Why did his master break?

[356]

Leinster 1,973,731 4,624,542 450,606 308,068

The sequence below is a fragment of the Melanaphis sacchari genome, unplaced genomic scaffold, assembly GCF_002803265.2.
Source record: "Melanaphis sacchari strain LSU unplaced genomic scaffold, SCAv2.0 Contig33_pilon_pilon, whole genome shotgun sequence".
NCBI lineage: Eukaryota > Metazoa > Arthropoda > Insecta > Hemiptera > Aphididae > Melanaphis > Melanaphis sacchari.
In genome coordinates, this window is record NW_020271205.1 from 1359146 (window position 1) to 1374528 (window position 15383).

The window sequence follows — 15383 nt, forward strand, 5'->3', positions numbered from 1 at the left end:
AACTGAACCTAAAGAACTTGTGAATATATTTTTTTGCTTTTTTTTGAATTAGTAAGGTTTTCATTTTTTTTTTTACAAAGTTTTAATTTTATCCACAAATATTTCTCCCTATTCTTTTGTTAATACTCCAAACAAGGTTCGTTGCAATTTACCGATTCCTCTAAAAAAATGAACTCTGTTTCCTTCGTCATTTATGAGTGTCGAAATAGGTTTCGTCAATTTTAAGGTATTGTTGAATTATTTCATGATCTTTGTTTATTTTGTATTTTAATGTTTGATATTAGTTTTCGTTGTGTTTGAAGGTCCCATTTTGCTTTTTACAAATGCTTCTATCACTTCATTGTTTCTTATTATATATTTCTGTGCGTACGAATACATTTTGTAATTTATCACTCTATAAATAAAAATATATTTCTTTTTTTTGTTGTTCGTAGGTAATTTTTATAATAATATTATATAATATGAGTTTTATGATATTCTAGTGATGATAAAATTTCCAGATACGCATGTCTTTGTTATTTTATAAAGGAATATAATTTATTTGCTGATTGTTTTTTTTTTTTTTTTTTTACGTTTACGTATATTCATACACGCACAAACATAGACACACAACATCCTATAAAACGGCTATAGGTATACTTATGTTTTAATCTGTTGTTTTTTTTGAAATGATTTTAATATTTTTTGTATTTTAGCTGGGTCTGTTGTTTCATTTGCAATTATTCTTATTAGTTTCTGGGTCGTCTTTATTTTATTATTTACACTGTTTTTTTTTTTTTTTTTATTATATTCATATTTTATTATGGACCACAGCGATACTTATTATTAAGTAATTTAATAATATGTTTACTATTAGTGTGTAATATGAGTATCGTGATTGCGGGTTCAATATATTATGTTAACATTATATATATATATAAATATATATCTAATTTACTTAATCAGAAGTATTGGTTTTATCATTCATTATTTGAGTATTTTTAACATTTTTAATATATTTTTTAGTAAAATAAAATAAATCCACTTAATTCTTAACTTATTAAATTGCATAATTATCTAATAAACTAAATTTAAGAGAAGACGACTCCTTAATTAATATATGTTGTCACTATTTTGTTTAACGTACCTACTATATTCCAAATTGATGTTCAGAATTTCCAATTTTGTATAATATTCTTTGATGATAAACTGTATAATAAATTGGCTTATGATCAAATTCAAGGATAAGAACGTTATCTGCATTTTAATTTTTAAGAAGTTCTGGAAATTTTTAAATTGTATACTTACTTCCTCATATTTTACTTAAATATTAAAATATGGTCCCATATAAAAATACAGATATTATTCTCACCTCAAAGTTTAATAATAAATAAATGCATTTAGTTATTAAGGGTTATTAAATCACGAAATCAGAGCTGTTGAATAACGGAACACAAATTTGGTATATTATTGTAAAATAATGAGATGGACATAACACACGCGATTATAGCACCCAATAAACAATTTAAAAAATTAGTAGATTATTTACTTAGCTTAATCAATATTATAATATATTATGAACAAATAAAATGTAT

Notwithstanding the hopes which might have been fairly entertained that the measure of Reform would have been rendered complete throughout the kingdom, a considerable time elapsed before its benefits were extended to the sister country; and a large amount of persevering exertion was required before a measure for the purpose was carried through Parliament, although its necessity was unquestionable. This arose from certain difficulties which it was not found easy to overcome, so as to meet the views, or, at least, to secure the acquiescence, of the various parties in the House. And hence it happened that it was not until 1840 that an Act was passed for the regulation of municipal corporations in Ireland, after repeated struggles which had to be renewed from year to year, and the question was at length only settled by a sort of compromise. On the 7th of February, 1837, Lord John Russell moved for leave to bring in the Irish Municipal Bill, which was passed by a majority of 55; but the consideration of it was adjourned in the Peers till it was seen what course Ministers were to adopt with regard to the Irish Tithe Bill. Early in 1838 the Bill was again introduced, when Sir Robert Peel, admitting the principle by not opposing the second reading, moved that the qualification should be 10. The motion was lost, but a similar one was made in the Upper House, and carried by a majority of 60. Other alterations were made, which induced Lord John Russell to relinquish his efforts for another year. In 1839 he resumed his task, and the second reading was carried by a majority of 26. Once more Sir Robert Peel proposed the 10 qualification for the franchise, which was rejected in the Commons, but adopted in the Lords by nearly the same majorities as before. Thus baffled again, the noble lord gave up the measure for the Session. In February, 1840, the Bill was introduced by Lord Morpeth with a qualification of 8. Sir Robert Peel now admitted that a settlement of the question was indispensable. With his support the Bill passed the Commons by a majority of 148. It also passed the Lords, and on the 18th of August received the Royal Assent.